A federal-level restaurant report also focuses more on reviewing records, whereas state-level agencies report more on food business operations in progress. Although the different levels of food safety inspection may vary in their food safety criteria and food establishment inspection reports summary, all inspection reports will still have common elements. The differences in federal- and state-level inspections require these agencies to coordinate with each other to prevent any conflicts.
A compilation of the different state- and county-level food safety agency websites is available here.
Ace a food inspection with a digital FSMS
A food inspection report can significantly affect your food business operations. Depending on the results of the food inspection, you can either benefit from a good result or suffer bad publicity from critical violations. The key to ticking all of the high scores from a food restaurant report is to have an efficient food safety management system (FSMS). Food establishment inspection reports will be made public by your local food authority. This means that all of your customers can see the status of your approach to food safety.
To make sure that all key areas of a restaurant report are covered by your FSMS you would have to monitor every activity in your food business. This process will take your time from managing the business and improving your food services. Your best bet to address all key food safety elements is to switch to our digital Food Safety Management System. In just an average of 15 minutes, you can get an automatically generated digital FSMS that is tailored to your food business and the food safety laws and codes in your location. You will be spending the first 15 minutes answering basic questions we have prepared that will allow us to get to know your food business better.
Signing up with us at FoodDocs gives you many advantages related to acing any food inspection:
- Never miss any task as we send you notifications for any food safety task or upcoming deadlines. Keep all of your audit and training certifications updated using this feature.
- Aside from our free food safety checklists, posters, and consumer advisory, signing up for our digital FSMS entitles you to automatically generated monitoring forms based on the operations of your food business. These monitoring forms are also automatically prefilled based on your previous data entries. All that is left to do for your food workers is to verify the logged data.
- You can also prepare for any food inspection as our system allows you to create digital checklists where you can input all key areas of your local food inspection routines and monitor them daily.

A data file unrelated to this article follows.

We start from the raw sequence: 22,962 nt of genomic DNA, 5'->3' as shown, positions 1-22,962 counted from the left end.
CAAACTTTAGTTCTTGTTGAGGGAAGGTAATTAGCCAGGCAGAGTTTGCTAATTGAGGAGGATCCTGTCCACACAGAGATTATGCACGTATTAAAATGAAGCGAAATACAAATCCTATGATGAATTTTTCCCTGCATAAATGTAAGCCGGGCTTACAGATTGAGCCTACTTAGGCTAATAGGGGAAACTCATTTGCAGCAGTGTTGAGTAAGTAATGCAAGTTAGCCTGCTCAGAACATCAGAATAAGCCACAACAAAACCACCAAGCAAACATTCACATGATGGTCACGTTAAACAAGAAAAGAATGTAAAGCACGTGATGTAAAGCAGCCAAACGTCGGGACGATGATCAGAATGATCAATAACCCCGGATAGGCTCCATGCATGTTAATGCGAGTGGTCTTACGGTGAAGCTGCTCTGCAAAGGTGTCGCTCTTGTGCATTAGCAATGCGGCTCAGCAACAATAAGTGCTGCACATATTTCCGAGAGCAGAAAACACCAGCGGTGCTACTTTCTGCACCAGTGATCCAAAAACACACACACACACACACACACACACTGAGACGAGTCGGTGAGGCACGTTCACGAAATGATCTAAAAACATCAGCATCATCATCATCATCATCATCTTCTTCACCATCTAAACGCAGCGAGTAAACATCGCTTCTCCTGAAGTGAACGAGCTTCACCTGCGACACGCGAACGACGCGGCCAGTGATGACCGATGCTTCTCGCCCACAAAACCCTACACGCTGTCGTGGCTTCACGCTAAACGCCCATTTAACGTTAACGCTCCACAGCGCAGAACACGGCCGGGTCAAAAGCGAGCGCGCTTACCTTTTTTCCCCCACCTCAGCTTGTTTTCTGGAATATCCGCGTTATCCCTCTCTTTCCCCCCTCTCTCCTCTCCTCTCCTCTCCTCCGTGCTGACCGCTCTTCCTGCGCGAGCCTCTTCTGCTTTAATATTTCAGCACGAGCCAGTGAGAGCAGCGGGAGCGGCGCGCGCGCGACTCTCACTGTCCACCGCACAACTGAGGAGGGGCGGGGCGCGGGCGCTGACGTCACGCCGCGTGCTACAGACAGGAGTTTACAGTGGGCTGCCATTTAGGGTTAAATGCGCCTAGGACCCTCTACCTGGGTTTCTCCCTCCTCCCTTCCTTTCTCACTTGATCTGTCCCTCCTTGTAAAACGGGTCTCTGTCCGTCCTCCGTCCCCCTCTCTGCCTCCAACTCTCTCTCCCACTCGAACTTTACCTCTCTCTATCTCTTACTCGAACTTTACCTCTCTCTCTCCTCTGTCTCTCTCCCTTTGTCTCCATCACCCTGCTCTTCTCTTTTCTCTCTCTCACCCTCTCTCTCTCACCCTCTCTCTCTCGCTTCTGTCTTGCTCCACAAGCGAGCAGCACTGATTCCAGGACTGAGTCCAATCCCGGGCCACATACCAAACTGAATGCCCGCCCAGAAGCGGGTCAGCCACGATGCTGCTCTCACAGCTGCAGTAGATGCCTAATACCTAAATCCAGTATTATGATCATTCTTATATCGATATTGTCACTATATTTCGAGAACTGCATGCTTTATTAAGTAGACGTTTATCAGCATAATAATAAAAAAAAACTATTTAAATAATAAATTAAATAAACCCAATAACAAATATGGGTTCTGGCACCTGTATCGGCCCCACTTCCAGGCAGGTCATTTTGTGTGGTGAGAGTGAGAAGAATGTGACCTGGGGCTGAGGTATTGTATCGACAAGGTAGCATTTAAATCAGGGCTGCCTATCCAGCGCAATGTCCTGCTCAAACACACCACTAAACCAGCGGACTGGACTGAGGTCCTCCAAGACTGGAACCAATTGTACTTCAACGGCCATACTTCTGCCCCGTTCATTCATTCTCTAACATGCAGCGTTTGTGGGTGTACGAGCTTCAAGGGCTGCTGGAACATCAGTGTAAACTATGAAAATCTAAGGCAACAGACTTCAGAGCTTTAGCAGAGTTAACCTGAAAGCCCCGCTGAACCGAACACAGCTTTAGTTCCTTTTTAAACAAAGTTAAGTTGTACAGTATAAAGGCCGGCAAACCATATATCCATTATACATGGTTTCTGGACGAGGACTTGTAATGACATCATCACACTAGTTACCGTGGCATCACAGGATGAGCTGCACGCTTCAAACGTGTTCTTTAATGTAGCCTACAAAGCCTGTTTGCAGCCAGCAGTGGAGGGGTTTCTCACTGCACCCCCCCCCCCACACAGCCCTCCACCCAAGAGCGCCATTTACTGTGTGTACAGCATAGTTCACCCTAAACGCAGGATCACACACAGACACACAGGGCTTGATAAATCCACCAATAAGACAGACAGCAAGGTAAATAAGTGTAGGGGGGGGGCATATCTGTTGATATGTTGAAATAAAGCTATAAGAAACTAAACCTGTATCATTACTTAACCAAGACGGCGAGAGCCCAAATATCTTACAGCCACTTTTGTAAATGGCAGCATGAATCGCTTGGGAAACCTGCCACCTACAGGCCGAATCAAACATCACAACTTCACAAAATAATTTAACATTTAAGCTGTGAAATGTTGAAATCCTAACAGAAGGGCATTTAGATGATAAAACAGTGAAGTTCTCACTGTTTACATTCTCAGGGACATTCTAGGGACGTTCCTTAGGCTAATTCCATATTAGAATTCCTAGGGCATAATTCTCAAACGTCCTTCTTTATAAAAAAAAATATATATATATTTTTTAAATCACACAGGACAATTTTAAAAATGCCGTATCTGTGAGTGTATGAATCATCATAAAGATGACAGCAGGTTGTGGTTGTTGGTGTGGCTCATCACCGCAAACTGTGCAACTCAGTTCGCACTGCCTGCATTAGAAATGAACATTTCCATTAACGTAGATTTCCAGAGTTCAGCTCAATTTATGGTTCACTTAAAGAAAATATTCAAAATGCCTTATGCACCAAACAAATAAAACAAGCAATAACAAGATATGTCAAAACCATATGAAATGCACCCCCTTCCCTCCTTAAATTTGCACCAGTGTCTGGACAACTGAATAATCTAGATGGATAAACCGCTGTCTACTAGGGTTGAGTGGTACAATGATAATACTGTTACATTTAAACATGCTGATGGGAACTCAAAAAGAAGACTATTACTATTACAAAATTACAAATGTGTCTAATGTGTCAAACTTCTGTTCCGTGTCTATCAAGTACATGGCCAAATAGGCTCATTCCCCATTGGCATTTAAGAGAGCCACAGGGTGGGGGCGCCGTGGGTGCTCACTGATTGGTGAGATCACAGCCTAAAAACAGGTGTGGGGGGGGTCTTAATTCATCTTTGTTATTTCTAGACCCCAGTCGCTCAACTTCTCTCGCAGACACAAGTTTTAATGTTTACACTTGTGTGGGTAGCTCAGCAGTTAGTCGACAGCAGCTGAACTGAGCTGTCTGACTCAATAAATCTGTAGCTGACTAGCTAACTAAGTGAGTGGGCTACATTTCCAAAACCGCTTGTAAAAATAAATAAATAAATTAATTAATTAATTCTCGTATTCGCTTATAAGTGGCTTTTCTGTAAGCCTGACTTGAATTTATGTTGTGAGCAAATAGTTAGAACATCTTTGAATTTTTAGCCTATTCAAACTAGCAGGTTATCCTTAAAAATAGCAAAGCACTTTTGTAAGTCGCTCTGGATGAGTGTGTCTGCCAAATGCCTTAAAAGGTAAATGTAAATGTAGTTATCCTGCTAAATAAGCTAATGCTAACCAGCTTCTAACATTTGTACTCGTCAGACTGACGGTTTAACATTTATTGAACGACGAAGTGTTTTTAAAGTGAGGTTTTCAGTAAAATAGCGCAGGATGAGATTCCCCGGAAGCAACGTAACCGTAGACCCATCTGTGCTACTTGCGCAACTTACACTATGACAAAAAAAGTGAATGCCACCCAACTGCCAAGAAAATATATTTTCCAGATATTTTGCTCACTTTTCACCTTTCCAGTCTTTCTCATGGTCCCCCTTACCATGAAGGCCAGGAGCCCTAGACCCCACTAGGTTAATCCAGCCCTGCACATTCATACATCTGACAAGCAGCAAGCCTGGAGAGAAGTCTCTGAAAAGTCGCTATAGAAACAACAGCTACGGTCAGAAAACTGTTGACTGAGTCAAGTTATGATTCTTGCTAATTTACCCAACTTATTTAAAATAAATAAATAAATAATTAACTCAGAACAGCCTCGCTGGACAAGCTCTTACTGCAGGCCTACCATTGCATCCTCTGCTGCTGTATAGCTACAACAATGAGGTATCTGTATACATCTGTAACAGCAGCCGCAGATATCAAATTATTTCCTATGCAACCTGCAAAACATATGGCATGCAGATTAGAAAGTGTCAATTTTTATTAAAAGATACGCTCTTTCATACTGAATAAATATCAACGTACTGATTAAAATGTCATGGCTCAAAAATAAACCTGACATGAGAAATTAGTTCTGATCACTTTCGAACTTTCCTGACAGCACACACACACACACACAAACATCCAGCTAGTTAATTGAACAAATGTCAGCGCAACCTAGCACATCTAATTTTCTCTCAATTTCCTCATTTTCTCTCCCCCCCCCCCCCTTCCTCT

- Evaluate your food safety operations and pinpoint your weakest spot by reviewing your automatically generated food safety report through our real-time dashboard. This report is also accessible through our mobile application.
- Get access to our digital traceability system which will allow you to immediately address any food safety concern raised by consumers.
- Get all of your important documents in one place as we provide you with cloud storage where you can easily store, organize, and access them with no hassle. Prevent the over piling of paper monitoring forms and switch to a more sustainable digital food safety management system.
- This digital FSMS was created by food safety experts with extensive knowledge of laws and regulations in the food industry. Our team provides you with efficient and fast customer support for any inquiries and concerns regarding your FSMS.
Whether you have already undergone a food inspection or are just preparing for one, our digital FSMS can solve your monitoring problems. We can easily address the lapses in your system and set up monitoring procedures to maintain compliance after the food inspection. Our system will cost you way less than hiring a food safety consultant while saving at least 20% of your time on maintaining a high-performing food service operation. Focus your energy and attention on improving your food business and let our digital FSMS guide your food workers and operations.
All monitoring forms, checklists, and advisories that we will automatically generate for you can be customized to further fit your specifications. We understand how some food businesses have their standards, operations, and even state-mandated features, that is why you can easily edit these documents. Maintain compliance with federal- and state-level food safety regulations by signing up with us. Get ready for an awesome food inspection report to share with your team, partners, and customers with pride.